The hardest part about agape is that it requires us to correct our neighbor when they stumble. We have a great example of this from the Bible in Galatians where St Paul corrects St Peter when he is behaving badly. There is also St Catherine of Siena who went to Pope Gregory XI and said that the Papacy must return to Rome (the popes had been living in Avignon, France – the pope must live in Rome because he is the Bishop of Rome). Can you imagine going to the Pope and telling him - 'Hey you got to straighten up your act'? I be terrified! These actions of St. Paul and St. Catherine are not done out of malice but because both St Paul and St Catherine wanted St Peter and Pope Gregory to be better people. It’s the same as when our parents correct us, they want us to be better.
Agape, Christian love, must be placed be placed above philia and eros, even when people hate us for it.
I will end with a quote from P. Benedict from another of his encyclicals Caritas in Veritate (Charity in Truth) : “To love someone is to desire that persons good and to take effective steps to secure it.”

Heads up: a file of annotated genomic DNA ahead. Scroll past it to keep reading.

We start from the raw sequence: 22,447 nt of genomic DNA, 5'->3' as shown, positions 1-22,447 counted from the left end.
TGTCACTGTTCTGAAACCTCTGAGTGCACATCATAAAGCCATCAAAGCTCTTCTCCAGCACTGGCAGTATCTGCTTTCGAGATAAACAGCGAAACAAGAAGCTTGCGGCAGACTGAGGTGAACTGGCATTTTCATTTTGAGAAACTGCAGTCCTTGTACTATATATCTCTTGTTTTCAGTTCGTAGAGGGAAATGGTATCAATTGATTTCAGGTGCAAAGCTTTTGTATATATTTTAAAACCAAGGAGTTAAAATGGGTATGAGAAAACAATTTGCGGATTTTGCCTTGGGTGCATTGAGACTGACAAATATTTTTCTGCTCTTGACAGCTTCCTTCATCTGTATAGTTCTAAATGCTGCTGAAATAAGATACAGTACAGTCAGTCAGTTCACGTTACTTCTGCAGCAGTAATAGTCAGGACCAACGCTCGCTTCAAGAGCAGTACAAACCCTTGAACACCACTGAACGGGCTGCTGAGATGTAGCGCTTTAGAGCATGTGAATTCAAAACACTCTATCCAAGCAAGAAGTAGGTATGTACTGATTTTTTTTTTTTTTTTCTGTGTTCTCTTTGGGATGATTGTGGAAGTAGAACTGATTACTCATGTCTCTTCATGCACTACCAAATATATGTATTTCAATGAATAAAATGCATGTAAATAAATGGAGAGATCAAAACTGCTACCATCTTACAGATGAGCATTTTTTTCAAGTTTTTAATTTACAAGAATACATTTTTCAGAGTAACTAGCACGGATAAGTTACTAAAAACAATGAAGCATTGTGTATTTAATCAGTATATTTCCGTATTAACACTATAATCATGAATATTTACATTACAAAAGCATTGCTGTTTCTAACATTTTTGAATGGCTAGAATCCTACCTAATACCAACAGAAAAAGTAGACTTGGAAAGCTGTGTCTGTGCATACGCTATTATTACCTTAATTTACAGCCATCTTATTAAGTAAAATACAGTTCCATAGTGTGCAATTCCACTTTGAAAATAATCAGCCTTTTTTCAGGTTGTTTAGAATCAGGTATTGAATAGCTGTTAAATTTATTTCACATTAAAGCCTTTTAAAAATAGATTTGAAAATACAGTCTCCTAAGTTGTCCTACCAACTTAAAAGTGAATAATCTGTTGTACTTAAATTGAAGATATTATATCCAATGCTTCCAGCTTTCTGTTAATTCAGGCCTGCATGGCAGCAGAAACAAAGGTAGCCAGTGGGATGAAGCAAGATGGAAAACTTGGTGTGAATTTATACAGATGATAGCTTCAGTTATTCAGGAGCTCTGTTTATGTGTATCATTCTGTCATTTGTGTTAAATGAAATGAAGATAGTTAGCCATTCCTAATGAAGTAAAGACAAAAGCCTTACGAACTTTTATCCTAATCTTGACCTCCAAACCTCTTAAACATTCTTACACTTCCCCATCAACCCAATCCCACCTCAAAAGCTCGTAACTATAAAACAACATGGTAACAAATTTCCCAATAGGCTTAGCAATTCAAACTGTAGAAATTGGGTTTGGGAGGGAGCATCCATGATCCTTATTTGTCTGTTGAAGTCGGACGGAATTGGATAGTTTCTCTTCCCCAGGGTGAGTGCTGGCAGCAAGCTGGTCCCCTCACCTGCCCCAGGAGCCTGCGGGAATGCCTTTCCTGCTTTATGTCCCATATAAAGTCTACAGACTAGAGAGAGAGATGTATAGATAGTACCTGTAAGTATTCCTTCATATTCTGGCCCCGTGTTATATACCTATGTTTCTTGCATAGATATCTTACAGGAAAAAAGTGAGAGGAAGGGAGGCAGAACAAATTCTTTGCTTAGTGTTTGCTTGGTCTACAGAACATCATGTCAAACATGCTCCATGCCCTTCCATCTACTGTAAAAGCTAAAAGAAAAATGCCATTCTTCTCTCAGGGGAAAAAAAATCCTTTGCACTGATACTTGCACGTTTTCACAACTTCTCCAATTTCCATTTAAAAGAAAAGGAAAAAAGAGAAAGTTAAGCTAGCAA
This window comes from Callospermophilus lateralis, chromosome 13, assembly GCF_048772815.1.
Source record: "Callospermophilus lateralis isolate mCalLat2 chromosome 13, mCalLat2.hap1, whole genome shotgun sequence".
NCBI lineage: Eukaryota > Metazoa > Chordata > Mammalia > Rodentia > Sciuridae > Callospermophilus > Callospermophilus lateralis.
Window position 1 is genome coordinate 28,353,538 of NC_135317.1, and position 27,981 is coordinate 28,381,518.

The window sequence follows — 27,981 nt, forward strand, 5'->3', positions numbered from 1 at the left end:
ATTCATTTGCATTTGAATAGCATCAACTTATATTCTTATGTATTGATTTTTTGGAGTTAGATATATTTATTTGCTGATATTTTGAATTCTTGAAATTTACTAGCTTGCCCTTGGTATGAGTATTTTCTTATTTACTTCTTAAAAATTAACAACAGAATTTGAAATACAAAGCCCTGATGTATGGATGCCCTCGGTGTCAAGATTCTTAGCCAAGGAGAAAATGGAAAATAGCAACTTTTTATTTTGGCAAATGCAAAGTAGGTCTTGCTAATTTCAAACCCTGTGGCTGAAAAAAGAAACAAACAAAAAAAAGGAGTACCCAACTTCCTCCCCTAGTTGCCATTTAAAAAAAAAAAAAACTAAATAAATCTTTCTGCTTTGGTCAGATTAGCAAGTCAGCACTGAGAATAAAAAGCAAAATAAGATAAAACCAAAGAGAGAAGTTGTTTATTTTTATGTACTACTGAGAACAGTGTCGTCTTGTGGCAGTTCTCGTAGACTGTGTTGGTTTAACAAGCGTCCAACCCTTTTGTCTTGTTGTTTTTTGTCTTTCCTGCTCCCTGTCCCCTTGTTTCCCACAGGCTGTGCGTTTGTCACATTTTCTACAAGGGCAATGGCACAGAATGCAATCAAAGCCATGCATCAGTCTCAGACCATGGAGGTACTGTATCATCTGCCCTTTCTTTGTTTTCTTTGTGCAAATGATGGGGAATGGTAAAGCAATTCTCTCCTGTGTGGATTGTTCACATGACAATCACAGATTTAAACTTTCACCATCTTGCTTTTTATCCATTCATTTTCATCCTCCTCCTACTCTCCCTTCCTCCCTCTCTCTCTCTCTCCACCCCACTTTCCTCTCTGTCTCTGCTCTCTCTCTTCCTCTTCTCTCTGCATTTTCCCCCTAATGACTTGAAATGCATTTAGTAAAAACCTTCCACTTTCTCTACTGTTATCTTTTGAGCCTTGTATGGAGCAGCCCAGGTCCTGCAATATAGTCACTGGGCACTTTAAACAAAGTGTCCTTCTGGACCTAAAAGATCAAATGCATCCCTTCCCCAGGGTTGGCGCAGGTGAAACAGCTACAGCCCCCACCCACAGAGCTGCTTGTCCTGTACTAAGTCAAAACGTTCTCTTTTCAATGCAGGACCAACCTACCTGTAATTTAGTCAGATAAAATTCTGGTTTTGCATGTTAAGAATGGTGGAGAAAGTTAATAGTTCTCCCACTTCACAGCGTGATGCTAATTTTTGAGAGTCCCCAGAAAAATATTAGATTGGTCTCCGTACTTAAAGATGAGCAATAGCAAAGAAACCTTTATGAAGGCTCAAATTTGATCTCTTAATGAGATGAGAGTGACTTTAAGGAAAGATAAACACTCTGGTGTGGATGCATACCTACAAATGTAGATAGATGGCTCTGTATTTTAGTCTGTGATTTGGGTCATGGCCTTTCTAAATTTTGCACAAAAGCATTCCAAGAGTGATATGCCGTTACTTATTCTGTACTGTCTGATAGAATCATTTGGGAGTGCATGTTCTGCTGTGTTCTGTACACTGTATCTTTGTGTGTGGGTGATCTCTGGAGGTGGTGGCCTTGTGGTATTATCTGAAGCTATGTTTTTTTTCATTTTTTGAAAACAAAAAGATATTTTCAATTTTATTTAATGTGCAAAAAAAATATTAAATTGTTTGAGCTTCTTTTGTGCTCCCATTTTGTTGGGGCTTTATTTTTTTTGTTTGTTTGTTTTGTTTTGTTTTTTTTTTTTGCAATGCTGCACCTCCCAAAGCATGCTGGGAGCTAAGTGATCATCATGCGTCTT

On a fun note, when ever I had to say agape, I pointed to the youth director who would say it like Dory in Finding Nemo would say escape. The kids love it and it was a good youth meeting!

Thursday, April 13, 2017

Article Summary #10 Digital Visual Asset Management Beyond the Library, a LS 566 post

Trent Batson and Mary Grush in Digital Visual Asset Management Beyond the Library explains that we are surrounded by visual imagery. Images are now as common placed as text-based artifacts yet there are few people assigned to organize a collection or any asset management strategy, thus resulting in a risk of losing them through inaccessibility. Collections have to be maintain that not only protect their digital visual assets but benefit the individual or groups as a whole. While not as established as ISBN or ISSN, DAM is a program that can help maintain digital imagery and there are versions both for the expert and non-expert in DAM. They mention a program, SharedShelf, that could be a useful non-expert DAM system. It is a cloud based system with a built-in VAR core metadata schema, but has the flexibility to let the users develop their own schema based on their own needs. Easy to use DAM systems will allow continuing access to visual imagery for years to come.